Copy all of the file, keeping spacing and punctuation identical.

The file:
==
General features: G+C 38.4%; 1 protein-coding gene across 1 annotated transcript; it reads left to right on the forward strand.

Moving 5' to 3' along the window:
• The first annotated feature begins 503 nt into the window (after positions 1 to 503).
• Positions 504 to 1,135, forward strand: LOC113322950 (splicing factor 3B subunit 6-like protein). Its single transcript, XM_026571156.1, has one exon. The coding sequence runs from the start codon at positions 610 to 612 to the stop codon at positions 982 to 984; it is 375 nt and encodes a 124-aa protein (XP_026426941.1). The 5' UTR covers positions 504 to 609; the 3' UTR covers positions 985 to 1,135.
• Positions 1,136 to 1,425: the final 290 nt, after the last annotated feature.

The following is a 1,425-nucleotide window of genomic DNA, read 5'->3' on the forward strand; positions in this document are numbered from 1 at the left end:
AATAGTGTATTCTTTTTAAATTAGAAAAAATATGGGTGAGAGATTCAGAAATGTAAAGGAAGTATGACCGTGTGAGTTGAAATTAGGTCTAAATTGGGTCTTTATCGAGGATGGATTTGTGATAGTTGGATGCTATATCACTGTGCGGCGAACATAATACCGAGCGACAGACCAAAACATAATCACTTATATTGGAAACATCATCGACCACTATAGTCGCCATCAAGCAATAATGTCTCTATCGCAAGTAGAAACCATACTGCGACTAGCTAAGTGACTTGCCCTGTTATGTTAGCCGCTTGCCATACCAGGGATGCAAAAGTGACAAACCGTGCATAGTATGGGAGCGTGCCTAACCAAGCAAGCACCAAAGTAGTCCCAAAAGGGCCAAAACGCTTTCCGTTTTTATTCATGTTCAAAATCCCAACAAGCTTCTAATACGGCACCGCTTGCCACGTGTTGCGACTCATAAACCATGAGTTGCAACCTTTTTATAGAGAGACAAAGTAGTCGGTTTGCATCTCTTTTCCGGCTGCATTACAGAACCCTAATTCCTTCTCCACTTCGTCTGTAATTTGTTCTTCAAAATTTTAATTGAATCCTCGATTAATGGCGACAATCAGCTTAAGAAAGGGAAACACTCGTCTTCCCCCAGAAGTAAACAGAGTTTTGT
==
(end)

General features: G+C 38.4%; 1 protein-coding gene across 1 annotated transcript; it reads left to right on the forward strand.

Moving 5' to 3' along the window:
• The first annotated feature begins 503 nt into the window (after positions 1 to 503).
• Positions 504 to 1,135, forward strand: LOC113322950 (splicing factor 3B subunit 6-like protein). Its single transcript, XM_026571156.1, has one exon. The coding sequence runs from the start codon at positions 610 to 612 to the stop codon at positions 982 to 984; it is 375 nt and encodes a 124-aa protein (XP_026426941.1). The 5' UTR covers positions 504 to 609; the 3' UTR covers positions 985 to 1,135.
• Positions 1,136 to 1,425: the final 290 nt, after the last annotated feature.

The following is a 1,425-nucleotide window of genomic DNA, read 5'->3' on the forward strand; positions in this document are numbered from 1 at the left end:
AATAGTGTATTCTTTTTAAATTAGAAAAAATATGGGTGAGAGATTCAGAAATGTAAAGGAAGTATGACCGTGTGAGTTGAAATTAGGTCTAAATTGGGTCTTTATCGAGGATGGATTTGTGATAGTTGGATGCTATATCACTGTGCGGCGAACATAATACCGAGCGACAGACCAAAACATAATCACTTATATTGGAAACATCATCGACCACTATAGTCGCCATCAAGCAATAATGTCTCTATCGCAAGTAGAAACCATACTGCGACTAGCTAAGTGACTTGCCCTGTTATGTTAGCCGCTTGCCATACCAGGGATGCAAAAGTGACAAACCGTGCATAGTATGGGAGCGTGCCTAACCAAGCAAGCACCAAAGTAGTCCCAAAAGGGCCAAAACGCTTTCCGTTTTTATTCATGTTCAAAATCCCAACAAGCTTCTAATACGGCACCGCTTGCCACGTGTTGCGACTCATAAACCATGAGTTGCAACCTTTTTATAGAGAGACAAAGTAGTCGGTTTGCATCTCTTTTCCGGCTGCATTACAGAACCCTAATTCCTTCTCCACTTCGTCTGTAATTTGTTCTTCAAAATTTTAATTGAATCCTCGATTAATGGCGACAATCAGCTTAAGAAAGGGAAACACTCGTCTTCCCCCAGAAGTAAACAGAGTTTTGT